Orie Melvin Sentenced To 3 Years House Arrest
PITTSBURGH (KDKA) – Former state Supreme Court Justice Joan Orie Melvin was sentenced Tuesday after being found guilty in a corruption trial earlier this year.
According to KDKA-TV’s Harold Hayes, Orie Melvin was sentenced to three years of house arrest, while her sister, Janine Orie, was sentenced to one year of house arrest.
The only way either can leave their home is to go to church.
Judge Lester Nauhaus also required Joan Orie Melvin to have a picture taken by the county photographer, which will be sent to each judge in Pennsylvania along with an apology to each judge for her actions.
In court, family members offered emotional pleas that Orie Melvin and her sister had been through enough.
The prosecutor argued that both should serve jail time.
Judge Nauhaus told Orie Melvin prior to sentencing that she knew what she was doing was wrong and knew it was wrong to make others do political work on state time.
At that point, most people in the courtroom thought that they were going to indeed get jail time, but they did not.
Former state Sen. Jane Orie, their sister, is now serving 2 1/2 to 10 years in jail for similar crimes.
What was the difference in the sentencing?
Somebody close to this case, said the difference is, the forgeries and what is considered fraud upon the court and that they were handled by two different judges.
Greg Melvin, former Justice Joan Orie Melvin’s husband says the political disputes between the Orie family and the family of Allegheny County District Attorney Steve Zappala’s family were at the root of the prosecution.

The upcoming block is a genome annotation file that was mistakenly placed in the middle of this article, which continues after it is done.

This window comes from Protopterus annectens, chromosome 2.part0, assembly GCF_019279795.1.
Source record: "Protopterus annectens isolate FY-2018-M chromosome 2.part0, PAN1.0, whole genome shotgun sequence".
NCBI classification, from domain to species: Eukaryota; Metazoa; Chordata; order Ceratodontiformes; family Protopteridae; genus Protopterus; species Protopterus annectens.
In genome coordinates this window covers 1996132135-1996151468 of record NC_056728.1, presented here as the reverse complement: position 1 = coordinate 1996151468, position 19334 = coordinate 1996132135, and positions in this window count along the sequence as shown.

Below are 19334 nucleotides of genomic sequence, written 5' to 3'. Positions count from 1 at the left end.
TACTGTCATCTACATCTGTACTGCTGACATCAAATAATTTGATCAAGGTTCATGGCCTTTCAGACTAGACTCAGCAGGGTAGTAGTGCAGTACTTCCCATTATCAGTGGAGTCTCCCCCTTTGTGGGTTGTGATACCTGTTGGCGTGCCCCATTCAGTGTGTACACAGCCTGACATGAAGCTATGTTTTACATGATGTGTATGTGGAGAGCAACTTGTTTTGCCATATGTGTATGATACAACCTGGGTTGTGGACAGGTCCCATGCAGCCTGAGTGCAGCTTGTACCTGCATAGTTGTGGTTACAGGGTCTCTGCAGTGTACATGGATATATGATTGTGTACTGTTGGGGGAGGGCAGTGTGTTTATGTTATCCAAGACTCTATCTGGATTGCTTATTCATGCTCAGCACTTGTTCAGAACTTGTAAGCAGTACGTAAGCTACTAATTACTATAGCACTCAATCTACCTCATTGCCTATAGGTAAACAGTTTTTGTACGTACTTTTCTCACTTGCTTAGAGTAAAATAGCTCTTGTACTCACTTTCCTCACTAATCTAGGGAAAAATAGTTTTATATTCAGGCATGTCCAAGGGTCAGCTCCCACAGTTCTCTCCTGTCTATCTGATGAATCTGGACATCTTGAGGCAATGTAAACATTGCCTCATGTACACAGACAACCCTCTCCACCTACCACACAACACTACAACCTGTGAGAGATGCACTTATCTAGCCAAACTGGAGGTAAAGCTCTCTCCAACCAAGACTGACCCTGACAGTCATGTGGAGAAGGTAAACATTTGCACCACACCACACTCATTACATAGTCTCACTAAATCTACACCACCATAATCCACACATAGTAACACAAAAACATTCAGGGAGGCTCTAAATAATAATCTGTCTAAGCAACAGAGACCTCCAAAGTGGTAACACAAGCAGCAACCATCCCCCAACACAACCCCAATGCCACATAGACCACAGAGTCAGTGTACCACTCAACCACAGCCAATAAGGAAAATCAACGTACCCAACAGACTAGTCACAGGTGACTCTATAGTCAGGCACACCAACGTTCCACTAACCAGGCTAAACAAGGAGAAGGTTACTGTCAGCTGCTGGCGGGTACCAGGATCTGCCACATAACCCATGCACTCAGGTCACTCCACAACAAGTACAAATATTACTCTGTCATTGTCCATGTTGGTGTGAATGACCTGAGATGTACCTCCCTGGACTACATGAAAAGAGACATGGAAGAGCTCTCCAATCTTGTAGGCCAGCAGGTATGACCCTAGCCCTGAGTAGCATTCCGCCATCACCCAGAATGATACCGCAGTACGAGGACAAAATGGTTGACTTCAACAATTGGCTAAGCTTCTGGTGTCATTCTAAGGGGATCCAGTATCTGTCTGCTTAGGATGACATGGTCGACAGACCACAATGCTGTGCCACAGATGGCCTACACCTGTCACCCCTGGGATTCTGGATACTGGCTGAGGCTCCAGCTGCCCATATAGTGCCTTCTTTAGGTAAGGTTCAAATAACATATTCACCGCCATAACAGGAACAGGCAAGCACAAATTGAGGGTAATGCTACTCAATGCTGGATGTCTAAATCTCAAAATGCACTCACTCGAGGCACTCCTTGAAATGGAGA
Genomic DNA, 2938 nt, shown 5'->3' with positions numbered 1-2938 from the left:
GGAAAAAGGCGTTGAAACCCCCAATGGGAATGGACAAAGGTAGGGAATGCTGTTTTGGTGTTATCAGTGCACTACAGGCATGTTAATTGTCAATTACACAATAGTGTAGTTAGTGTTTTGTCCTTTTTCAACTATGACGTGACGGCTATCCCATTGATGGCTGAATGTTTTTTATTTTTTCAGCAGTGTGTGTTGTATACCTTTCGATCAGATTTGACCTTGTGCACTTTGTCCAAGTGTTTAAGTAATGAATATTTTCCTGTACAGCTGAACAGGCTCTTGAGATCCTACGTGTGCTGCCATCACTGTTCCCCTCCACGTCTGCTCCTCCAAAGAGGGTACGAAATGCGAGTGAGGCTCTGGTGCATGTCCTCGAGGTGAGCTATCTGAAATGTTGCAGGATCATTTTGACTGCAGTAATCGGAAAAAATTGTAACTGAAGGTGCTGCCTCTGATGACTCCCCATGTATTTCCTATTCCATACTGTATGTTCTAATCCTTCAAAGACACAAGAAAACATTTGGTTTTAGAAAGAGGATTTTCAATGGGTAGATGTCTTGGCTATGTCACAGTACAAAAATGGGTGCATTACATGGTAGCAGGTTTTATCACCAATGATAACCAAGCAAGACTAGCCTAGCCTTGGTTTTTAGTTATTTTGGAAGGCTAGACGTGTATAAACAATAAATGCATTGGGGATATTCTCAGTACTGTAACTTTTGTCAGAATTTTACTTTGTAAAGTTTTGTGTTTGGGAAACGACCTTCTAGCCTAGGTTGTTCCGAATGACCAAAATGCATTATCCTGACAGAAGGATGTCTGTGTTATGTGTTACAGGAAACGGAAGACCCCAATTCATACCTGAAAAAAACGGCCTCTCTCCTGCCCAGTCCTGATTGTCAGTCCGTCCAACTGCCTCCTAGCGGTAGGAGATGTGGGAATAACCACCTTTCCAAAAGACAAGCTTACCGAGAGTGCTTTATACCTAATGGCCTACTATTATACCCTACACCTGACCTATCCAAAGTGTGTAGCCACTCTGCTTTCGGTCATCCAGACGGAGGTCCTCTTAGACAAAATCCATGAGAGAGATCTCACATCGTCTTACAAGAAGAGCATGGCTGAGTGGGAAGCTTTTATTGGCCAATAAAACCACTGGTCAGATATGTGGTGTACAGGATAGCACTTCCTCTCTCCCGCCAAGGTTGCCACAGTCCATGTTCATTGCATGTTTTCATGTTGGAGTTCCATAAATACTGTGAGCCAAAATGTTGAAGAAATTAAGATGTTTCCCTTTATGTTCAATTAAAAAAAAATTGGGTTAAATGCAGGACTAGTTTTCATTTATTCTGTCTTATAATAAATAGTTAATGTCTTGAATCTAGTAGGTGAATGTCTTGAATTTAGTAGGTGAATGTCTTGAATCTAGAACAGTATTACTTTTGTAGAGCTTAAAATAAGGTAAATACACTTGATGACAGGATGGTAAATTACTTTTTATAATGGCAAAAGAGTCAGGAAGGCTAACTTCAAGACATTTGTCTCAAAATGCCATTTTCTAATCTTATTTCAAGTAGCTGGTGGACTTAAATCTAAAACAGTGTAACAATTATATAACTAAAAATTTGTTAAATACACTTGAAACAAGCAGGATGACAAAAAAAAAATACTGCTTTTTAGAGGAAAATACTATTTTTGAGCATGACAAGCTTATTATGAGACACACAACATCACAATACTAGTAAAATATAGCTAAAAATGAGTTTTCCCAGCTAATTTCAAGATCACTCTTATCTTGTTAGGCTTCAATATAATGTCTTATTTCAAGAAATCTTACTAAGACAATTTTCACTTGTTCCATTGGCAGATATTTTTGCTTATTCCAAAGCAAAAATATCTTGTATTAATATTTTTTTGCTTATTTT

“The democrats spent $3.5 million to defeat her at the election. They didn’t do it so they spent another three-and-a-half-million on these trials. And a jury of almost all democrats,” he said.
He was also critical of Judge Lester Nauhaus.
Nauhaus said Melvin’s actions as a sitting judge causing others to do what they knew were wrong was “arrogant.”
“The arrogant judge is the one in the courthouse,” said Melvin, referring to Nauhaus.
And even though neither Joan Orie Melvin or her sister Janine Orie will serve jail time, he was unhappy with the terms of house arrest.
“Jerry Sandusky was allowed to go to the mail box. He is saying by not allowing Janine and Joan to go out of the house to get the mail that they’re more dangerous than Jerry Sandusky? Are you kidding me? Are you serious?” asked Greg Melvin.
He also told the Pittsburgh Post-Gazette that Judge Nauhaus and Judge Jeffrey Manning, who handled Jane Orie’s case were “corrupt.”
In February, a jury found Orie Melvin and her sister guilty on all but one count in a campaign corruption trial.
Both were found guilty on all counts except official oppression. On that charge, the jury was hung.
The guilty verdicts include theft of services and criminal conspiracy.
The sisters are charged with misusing Melvin’s former Superior Court staff to help her campaign for the state’s highest court in 2003 and 2009.
Allegheny County District Attorney Stephen Zappala also commented on the sentencing Tuesday, saying in a statement:
“Personal attacks are routine in public corruption prosecutions, I accept that. Both convicted felons, Melvin and Orie, manufactured their story and personal attacks only after it was clear that their crimes had been reported to then Pennsylvania Attorney General Tom Corbett’s Office.
More importantly, Melvin’s failure to apologize for her criminal conduct to the citizens of this commonwealth and to the members of the judiciary, to which she has brought great dishonor, reflects the arrogance of which Judge Nauhaus spoke so forcefully.
As to Melvin’s statement accusing Judge Nauhaus of being corrupt, unless Judge Nauhaus wants to revisit sentencing, a jury having spoken to this matter and Judge Nauhaus having imposed sentence, I consider this matter closed.”
Janine Orie was an aide to the judge then and Allegheny County prosecutors say she helped organize that illegal campaign work — as well as other allegedly illegal work done by the state-funded staff of a third sister, then-state Sen. Jane Orie.
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